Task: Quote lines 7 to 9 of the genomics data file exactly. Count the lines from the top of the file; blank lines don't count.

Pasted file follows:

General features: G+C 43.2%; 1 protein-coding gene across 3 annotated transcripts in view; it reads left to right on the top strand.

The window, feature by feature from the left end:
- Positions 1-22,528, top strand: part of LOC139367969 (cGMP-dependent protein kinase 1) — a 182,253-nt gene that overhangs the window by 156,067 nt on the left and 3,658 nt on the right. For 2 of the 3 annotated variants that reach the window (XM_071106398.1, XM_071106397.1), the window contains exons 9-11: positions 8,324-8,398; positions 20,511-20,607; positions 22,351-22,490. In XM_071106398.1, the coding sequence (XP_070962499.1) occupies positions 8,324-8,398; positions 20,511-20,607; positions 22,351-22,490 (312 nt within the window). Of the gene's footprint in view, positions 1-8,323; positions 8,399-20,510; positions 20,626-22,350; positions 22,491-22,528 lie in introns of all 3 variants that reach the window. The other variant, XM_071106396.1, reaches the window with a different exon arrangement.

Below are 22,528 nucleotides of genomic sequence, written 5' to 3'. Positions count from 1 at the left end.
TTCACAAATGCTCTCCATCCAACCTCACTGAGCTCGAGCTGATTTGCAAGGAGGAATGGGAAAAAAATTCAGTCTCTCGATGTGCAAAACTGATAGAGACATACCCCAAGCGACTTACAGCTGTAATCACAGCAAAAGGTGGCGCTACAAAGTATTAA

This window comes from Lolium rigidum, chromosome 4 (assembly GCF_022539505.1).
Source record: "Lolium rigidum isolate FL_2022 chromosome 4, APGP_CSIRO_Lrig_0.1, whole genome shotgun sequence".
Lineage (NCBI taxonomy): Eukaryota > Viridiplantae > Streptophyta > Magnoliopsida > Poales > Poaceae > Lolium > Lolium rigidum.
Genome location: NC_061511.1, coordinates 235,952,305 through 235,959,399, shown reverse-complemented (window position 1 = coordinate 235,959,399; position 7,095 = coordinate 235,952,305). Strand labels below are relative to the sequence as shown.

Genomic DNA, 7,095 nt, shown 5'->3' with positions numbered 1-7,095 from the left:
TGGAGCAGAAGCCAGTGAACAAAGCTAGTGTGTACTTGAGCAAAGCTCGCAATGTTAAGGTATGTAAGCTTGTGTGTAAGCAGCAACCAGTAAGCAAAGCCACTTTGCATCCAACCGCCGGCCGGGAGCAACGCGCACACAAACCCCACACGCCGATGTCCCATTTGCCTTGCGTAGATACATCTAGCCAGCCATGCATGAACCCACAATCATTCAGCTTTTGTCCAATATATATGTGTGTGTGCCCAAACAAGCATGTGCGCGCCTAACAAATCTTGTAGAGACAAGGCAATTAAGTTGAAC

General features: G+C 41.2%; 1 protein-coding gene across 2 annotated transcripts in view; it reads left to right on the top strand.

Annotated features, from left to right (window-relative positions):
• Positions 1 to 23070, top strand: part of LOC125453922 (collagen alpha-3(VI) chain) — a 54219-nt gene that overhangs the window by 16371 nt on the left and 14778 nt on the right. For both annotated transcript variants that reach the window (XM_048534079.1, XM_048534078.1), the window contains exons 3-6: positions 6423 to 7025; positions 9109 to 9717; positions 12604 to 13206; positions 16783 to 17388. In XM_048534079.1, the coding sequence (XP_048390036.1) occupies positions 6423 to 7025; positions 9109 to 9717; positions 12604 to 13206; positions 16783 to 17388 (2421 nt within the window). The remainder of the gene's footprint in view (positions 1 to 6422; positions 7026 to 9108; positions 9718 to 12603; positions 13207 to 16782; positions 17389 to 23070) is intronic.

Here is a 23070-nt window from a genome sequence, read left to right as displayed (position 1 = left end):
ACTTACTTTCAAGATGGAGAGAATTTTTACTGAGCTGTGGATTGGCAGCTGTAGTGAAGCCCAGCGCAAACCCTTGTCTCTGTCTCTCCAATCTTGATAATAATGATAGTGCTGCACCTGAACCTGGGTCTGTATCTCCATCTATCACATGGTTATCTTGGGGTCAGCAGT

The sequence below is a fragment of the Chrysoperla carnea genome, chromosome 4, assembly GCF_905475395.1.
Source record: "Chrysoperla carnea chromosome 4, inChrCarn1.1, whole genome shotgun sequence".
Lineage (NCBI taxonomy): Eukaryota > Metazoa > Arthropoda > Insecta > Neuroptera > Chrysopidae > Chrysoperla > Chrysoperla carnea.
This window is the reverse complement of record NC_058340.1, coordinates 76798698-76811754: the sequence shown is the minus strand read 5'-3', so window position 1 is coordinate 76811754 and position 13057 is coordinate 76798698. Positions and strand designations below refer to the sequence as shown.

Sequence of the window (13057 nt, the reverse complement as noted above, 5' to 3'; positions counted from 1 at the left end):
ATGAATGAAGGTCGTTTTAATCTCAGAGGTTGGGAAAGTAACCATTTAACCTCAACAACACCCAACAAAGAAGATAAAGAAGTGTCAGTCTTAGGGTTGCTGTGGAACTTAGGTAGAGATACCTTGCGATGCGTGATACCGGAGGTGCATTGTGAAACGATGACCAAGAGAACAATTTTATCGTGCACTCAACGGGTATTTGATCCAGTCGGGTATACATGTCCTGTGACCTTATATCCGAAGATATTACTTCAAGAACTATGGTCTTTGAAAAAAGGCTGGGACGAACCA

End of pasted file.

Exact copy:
Source record: "Lolium rigidum isolate FL_2022 chromosome 4, APGP_CSIRO_Lrig_0.1, whole genome shotgun sequence".
Lineage (NCBI taxonomy): Eukaryota > Viridiplantae > Streptophyta > Magnoliopsida > Poales > Poaceae > Lolium > Lolium rigidum.
Genome location: NC_061511.1, coordinates 235,952,305 through 235,959,399, shown reverse-complemented (window position 1 = coordinate 235,959,399; position 7,095 = coordinate 235,952,305). Strand labels below are relative to the sequence as shown.